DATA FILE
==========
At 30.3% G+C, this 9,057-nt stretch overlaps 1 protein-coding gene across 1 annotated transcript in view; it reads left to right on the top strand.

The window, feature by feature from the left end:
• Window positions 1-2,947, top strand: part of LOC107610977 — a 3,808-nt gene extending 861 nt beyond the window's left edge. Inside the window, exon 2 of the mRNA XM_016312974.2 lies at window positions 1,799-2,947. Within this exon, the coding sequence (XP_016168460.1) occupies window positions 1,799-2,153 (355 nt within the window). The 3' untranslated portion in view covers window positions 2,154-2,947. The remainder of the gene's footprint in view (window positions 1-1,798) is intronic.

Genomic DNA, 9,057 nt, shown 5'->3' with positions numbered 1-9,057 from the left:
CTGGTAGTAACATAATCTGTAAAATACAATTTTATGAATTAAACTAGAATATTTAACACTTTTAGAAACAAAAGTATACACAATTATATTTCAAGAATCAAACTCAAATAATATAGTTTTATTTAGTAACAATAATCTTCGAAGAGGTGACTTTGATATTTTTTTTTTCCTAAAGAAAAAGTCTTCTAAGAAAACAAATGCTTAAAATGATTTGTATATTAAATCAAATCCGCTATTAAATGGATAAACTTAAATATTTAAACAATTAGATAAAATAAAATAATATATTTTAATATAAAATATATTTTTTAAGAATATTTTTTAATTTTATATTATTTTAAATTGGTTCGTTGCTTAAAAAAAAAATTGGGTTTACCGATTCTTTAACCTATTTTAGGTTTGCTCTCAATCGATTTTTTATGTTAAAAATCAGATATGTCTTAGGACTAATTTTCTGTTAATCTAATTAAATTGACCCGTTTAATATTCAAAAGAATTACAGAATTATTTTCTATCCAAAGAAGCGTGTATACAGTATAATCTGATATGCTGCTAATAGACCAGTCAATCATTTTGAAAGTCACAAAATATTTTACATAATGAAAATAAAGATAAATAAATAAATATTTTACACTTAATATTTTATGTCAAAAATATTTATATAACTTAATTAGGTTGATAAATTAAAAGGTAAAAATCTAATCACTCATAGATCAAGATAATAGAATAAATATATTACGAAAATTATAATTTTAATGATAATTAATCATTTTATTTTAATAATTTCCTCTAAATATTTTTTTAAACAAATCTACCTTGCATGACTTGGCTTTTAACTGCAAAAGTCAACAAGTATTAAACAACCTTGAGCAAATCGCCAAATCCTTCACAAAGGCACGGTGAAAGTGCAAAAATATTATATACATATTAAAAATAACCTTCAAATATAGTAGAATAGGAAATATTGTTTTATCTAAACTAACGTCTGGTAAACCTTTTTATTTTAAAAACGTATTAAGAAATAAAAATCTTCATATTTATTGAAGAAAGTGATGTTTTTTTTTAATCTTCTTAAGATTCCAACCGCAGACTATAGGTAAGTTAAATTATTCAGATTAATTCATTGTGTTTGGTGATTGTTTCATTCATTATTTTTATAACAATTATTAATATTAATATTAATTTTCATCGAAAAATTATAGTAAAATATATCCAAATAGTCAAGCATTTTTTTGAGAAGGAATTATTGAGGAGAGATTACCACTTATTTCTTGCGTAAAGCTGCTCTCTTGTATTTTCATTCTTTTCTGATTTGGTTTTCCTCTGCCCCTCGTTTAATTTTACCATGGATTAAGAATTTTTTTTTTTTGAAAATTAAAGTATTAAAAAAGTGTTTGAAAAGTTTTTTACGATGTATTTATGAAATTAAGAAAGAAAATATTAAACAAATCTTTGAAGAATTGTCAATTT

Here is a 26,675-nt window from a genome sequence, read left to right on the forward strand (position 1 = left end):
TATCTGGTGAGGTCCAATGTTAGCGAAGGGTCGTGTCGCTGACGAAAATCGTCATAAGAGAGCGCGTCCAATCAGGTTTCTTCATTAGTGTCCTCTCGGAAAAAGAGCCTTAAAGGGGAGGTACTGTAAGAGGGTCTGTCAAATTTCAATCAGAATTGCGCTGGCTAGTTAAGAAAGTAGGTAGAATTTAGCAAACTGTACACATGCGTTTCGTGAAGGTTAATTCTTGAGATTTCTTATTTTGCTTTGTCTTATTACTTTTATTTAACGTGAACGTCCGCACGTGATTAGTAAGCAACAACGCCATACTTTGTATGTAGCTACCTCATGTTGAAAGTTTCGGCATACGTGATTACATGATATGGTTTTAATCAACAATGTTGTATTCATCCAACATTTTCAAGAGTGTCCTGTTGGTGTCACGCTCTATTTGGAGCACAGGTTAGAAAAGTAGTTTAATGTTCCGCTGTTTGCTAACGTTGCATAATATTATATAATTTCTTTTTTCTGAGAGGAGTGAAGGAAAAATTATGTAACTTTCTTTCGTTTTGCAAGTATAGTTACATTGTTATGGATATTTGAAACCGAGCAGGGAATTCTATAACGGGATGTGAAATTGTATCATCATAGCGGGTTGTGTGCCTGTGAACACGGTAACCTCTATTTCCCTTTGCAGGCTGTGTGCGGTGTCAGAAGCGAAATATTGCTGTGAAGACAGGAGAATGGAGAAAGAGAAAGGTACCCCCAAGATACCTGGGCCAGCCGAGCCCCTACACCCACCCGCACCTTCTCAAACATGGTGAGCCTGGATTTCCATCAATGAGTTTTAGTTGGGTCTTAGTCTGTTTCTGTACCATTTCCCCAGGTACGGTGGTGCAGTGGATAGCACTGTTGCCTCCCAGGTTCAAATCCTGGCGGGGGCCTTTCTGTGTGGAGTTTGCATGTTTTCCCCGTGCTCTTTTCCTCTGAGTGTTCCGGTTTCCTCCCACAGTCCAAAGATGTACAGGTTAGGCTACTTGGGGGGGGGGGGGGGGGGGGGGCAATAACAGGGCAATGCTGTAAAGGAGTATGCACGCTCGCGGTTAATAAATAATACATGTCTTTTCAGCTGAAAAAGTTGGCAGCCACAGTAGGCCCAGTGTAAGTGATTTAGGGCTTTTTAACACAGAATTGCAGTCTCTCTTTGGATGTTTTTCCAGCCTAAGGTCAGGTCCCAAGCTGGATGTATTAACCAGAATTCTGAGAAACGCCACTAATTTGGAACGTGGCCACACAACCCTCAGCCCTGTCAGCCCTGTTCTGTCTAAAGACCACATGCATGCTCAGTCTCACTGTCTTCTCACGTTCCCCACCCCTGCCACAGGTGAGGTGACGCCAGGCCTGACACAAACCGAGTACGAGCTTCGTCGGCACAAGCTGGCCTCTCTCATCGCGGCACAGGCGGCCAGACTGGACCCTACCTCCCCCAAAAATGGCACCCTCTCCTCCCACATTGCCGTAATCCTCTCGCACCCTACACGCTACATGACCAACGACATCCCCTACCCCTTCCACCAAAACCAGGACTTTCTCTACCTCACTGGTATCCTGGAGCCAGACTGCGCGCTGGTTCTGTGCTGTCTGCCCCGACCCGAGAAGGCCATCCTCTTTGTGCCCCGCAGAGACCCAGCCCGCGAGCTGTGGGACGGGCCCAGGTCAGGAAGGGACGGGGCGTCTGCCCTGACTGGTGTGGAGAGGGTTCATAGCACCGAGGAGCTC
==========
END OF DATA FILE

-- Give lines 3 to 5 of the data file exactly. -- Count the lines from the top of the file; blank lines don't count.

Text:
• Window positions 1-2,947, top strand: part of LOC107610977 — a 3,808-nt gene extending 861 nt beyond the window's left edge. Inside the window, exon 2 of the mRNA XM_016312974.2 lies at window positions 1,799-2,947. Within this exon, the coding sequence (XP_016168460.1) occupies window positions 1,799-2,153 (355 nt within the window). The 3' untranslated portion in view covers window positions 2,154-2,947. The remainder of the gene's footprint in view (window positions 1-1,798) is intronic.

Genomic DNA, 9,057 nt, shown 5'->3' with positions numbered 1-9,057 from the left:
CTGGTAGTAACATAATCTGTAAAATACAATTTTATGAATTAAACTAGAATATTTAACACTTTTAGAAACAAAAGTATACACAATTATATTTCAAGAATCAAACTCAAATAATATAGTTTTATTTAGTAACAATAATCTTCGAAGAGGTGACTTTGATATTTTTTTTTTCCTAAAGAAAAAGTCTTCTAAGAAAACAAATGCTTAAAATGATTTGTATATTAAATCAAATCCGCTATTAAATGGATAAACTTAAATATTTAAACAATTAGATAAAATAAAATAATATATTTTAATATAAAATATATTTTTTAAGAATATTTTTTAATTTTATATTATTTTAAATTGGTTCGTTGCTTAAAAAAAAAATTGGGTTTACCGATTCTTTAACCTATTTTAGGTTTGCTCTCAATCGATTTTTTATGTTAAAAATCAGATATGTCTTAGGACTAATTTTCTGTTAATCTAATTAAATTGACCCGTTTAATATTCAAAAGAATTACAGAATTATTTTCTATCCAAAGAAGCGTGTATACAGTATAATCTGATATGCTGCTAATAGACCAGTCAATCATTTTGAAAGTCACAAAATATTTTACATAATGAAAATAAAGATAAATAAATAAATATTTTACACTTAATATTTTATGTCAAAAATATTTATATAACTTAATTAGGTTGATAAATTAAAAGGTAAAAATCTAATCACTCATAGATCAAGATAATAGAATAAATATATTACGAAAATTATAATTTTAATGATAATTAATCATTTTATTTTAATAATTTCCTCTAAATATTTTTTTAAACAAATCTACCTTGCATGACTTGGCTTTTAACTGCAAAAGTCAACAAGTATTAAACAACCTTGAGCAAATCGCCAAATCCTTCACAAAGGCACGGTGAAAGTGCAAAAATATTATATACATATTAAAAATAACCTTCAAATATAGTAGAATAGGAAATATTGTTTTATCTAAACTAACGTCTGGTAAACCTTTTTATTTTAAAAACGTATTAAGAAATAAAAATCTTCATATTTATTGAAGAAAGTGATGTTTTTTTTTAATCTTCTTAAGATTCCAACCGCAGACTATAGGTAAGTTAAATTATTCAGATTAATTCATTGTGTTTGGTGATTGTTTCATTCATTATTTTTATAACAATTATTAATATTAATATTAATTTTCATCGAAAAATTATAGTAAAATATATCCAAATAGTCAAGCATTTTTTTGAGAAGGAATTATTGAGGAGAGATTACCACTTATTTCTTGCGTAAAGCTGCTCTCTTGTATTTTCATTCTTTTCTGATTTGGTTTTCCTCTGCCCCTCGTTTAATTTTACCATGGATTAAGAATTTTTTTTTTTTGAAAATTAAAGTATTAAAAAAGTGTTTGAAAAGTTTTTTACGATGTATTTATGAAATTAAGAAAGAAAATATTAAACAAATCTTTGAAGAATTGTCAATTT